Speaking of keeping our opponent off the board, Smite the Monstrous will kill off a creature we couldn’t counter before, assuming that it is rather large at four power. Enough to kill off a lot of the Eldrazi you might face at Friday Night Magic, but at four mana it is a real sink. Best to play it at the last possible moment, end of the turn, or just after attackers are declared.
So, while we agreed earlier that we would be splashing green into the deck, it doesn’t make sense to use any of the green cards from this booster pack. None of them add any synergy to this deck. So with that being said, what green cards might be good to play in this deck?
One obvious choice to put us ahead of our mana curve would be the powerful Explosive Vegetation. Hunting down two of our lands from our deck thins things out a little bit, allowing us to draw better cards for later. A turn four card, it doesn’t put us too far ahead, but far enough that we get an advantage.
While we are at it let's throw in a Blisterpod or three. It gives us a little leeway early game, allowing us to chump block for one in the early game. Later on it gives us one extra mana with which we can cast our Thousand Winds.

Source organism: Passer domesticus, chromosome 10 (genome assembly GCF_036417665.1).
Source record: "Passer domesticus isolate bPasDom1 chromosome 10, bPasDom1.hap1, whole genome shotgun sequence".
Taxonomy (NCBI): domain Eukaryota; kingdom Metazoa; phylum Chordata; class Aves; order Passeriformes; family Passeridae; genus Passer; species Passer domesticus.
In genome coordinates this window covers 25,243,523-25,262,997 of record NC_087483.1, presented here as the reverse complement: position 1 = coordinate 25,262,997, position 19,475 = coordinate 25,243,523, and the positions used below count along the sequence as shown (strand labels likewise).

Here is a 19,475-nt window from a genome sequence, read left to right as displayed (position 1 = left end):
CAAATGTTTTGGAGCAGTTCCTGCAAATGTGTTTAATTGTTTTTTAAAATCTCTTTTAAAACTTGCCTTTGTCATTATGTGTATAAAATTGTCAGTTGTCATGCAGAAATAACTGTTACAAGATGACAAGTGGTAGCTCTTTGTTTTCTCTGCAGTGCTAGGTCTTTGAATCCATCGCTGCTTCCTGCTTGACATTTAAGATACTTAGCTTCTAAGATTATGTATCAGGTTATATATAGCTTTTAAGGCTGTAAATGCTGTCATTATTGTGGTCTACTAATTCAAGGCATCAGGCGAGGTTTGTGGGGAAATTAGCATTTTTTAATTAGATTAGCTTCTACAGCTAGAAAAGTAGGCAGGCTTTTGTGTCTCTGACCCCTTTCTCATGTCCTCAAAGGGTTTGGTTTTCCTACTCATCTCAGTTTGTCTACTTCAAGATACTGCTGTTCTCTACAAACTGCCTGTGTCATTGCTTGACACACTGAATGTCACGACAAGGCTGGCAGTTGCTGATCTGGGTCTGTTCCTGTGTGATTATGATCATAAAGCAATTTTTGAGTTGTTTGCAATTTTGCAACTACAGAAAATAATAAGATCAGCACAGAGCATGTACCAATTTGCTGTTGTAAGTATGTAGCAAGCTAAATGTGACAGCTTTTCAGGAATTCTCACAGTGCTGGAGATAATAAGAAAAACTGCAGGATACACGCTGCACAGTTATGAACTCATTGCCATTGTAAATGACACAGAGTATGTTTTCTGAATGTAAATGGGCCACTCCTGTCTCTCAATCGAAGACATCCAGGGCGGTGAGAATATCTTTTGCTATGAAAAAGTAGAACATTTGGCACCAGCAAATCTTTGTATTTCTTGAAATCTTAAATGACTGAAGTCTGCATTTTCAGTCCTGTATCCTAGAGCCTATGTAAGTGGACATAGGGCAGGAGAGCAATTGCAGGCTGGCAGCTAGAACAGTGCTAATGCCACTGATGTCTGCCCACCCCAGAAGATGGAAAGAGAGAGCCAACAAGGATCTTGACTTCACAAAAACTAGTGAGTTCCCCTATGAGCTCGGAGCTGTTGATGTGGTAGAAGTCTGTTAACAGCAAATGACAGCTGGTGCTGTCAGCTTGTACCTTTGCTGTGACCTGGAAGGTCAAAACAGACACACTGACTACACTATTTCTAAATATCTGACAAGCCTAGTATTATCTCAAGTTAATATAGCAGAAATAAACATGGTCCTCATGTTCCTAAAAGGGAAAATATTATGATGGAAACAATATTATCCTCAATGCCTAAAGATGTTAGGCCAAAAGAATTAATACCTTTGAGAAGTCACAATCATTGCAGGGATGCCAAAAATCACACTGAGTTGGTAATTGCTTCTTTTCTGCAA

Now that we are done splashing green, let's get into the meat and potatoes of this deck.
A pair of Sidisi’s Faithful will allow you to exploit your your copy of Blisterpod, which will not only allow you to return a creature to its owner’s hand, it will also allow you to put out a formidable wall to block other oncoming creatures. It's not the end goal of the deck but it will help.
Jeskai Barricade will allow us to reset our Sidisi’s Faithful if we need to. Also being able to cast it at instant speed will allow us to block if we need to keep our life total up against an aggressive opponent.
Let's add in a few copies of Force Away, again allowing us to bounce a creature back to its owner’s hand. And for cheap too. Lastly let's in a multipurpose counterspell in the form of Clash of Wills. While not as definitive as some of the other counterspells in the format, it will keep our opponent off the board in the early game. This will allow us to get a few creatures out before having to deal with any of their threats to our life total.
Bad Brews: Thousand Winds
The game plan on this deck is fairly simple. We are going to try to keep our opponent on the ropes and off the board until the late game when we can whip out our morphed Thousand Winds and remove all of their attacking creatures. The only downside is that this won’t work against creatures with vigilance, so keep an eye out for that, and be prepared to bounce those creatures with cards like Force Away or Sidisi’s Faithful.
Well, that’s it for this week’s Bad Brews. Tune in next week when I go over a pack of Fate Reforged, and see what else can be done with cards that are rotating out of the format. What did you guys think? Let me know in the comments below, and until next time, may your brews be as bad as mine.